- implied infinite-dimensions is practically useful when it isn't (unless you're a mathematician/theoretical-somethingist seeking to extract tax-payer money)
There's little need to get linear algebra in you unless you want to waste time.
Those people may exist. But I don't see any of them here.
You've gone too far in the other direction by saying it's a stupid and complete waste of time to study math. There are real breakthroughs in insight there, even if sometimes obscured by pompous nonsense.
Your comments are fueled by anger, rather than a sincere effort to inform others, and this is why you've been downvoted.
I'm willing to bet you can be a constructive contributor here if you try. You're probably right that a simplified and more pragmatic approach to learning math might make it accessible to a larger group of people. If so, it would be better to go help make that happen than to blindly criticize everyone else.
There's a huge, huge range of frauds being committed in society. I think people should point them out when they see it.
edit: I also agree mostly with the hard-headed engineers you brought up. Physics is somewhat useful, but it's also vastly overtaught and overfunded relative to it's practical utility. I'm an AI guy and think we'll get the singularity before any of the fundamental research going on pays off (and that's only a small proportion of the world's wealth being spent on physics education for people who will never find practical use for it). And I think there's also a lot of mathemagic symbol throwing in there as well to extract tax-payer money (a lot of it caused by the mathemagicians's influence on physicists).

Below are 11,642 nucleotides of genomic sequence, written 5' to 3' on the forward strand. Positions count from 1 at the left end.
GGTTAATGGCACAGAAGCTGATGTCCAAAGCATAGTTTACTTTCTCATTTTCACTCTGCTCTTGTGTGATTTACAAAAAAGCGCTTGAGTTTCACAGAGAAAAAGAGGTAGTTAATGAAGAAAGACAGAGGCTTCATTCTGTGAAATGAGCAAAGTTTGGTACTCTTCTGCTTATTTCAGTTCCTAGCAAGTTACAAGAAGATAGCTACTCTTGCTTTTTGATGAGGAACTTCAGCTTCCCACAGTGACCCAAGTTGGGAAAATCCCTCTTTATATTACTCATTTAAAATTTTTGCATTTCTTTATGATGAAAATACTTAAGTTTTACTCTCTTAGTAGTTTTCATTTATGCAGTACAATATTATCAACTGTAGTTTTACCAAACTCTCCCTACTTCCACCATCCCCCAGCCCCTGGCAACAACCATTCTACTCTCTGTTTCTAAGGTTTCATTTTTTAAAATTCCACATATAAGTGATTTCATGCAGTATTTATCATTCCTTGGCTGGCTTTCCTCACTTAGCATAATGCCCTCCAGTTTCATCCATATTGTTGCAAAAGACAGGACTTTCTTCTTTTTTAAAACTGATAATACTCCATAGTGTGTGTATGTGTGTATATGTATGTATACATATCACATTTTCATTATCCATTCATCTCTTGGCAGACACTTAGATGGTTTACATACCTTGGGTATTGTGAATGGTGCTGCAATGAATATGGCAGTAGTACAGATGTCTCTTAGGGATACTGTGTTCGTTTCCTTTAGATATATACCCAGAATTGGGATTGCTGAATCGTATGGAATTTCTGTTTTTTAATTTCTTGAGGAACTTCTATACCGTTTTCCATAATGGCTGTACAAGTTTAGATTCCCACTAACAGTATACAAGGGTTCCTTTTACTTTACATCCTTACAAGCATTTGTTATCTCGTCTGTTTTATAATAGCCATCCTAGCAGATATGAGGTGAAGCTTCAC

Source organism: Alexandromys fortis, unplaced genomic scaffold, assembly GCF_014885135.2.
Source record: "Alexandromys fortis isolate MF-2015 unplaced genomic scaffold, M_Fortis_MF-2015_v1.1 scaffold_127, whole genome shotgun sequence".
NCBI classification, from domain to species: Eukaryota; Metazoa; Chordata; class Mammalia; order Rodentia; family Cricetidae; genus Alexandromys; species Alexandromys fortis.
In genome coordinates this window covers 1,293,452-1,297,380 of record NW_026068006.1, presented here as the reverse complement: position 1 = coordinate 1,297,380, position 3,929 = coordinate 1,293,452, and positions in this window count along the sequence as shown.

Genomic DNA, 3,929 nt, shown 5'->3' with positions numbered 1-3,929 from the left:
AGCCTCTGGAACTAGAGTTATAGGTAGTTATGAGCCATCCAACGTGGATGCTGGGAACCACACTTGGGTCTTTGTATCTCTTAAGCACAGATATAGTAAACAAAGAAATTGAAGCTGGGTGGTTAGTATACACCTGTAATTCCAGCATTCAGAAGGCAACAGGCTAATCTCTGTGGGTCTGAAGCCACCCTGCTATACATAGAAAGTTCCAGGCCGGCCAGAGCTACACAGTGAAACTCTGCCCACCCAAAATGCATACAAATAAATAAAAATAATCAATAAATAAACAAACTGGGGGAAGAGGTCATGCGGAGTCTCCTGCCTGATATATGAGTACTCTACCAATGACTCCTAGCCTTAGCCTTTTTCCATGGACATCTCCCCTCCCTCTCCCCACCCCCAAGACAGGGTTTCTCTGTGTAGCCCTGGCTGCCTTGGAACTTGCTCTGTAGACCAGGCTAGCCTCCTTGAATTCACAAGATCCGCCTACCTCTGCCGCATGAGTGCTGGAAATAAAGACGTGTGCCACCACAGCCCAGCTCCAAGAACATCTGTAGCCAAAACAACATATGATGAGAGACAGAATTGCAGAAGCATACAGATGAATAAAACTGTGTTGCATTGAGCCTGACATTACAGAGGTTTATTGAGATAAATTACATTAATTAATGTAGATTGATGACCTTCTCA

Also, don't feed the troll.
1. Yes, I mixed in linear and non-linear processes. My point is that you use linear algebra even when working with non-linear processes.
2. Yes, I poo-pooed spreadsheets as a bad way to market linear algebra (I thought that was clear?)
3. Yes, I implied infinite dimensions is useful. Linear algebra in QM tends to be infinite-dimensional.
I'm reading a lot of hostility towards mathematics in general and linear algebra specifically (you've put a bunch of toxic comments all over this thread), and I'm not really sure why.
You don't have to appeal to QM for their usefulness. Function spaces are important in applied and computational mathematics because of their use in understanding integral equations (the theory of integral equations before Hilbert spaces was a giant mess), partial differential equations, calculus of variations, approximation theory, etc. No doubt marshallp will respond that this is all bullshit because it ultimately boils to finite processes running on finite state machines, where there are no infinite sets in sight, let alone infinite dimensions. The equivalent approach to physics would be an extreme form of empiricism, banning the use of concepts like electrons (as some logical positivists actually proposed to do in the early twentieth century) and requiring all physical laws to be stated in terms of directly observable phenomena, whatever that means.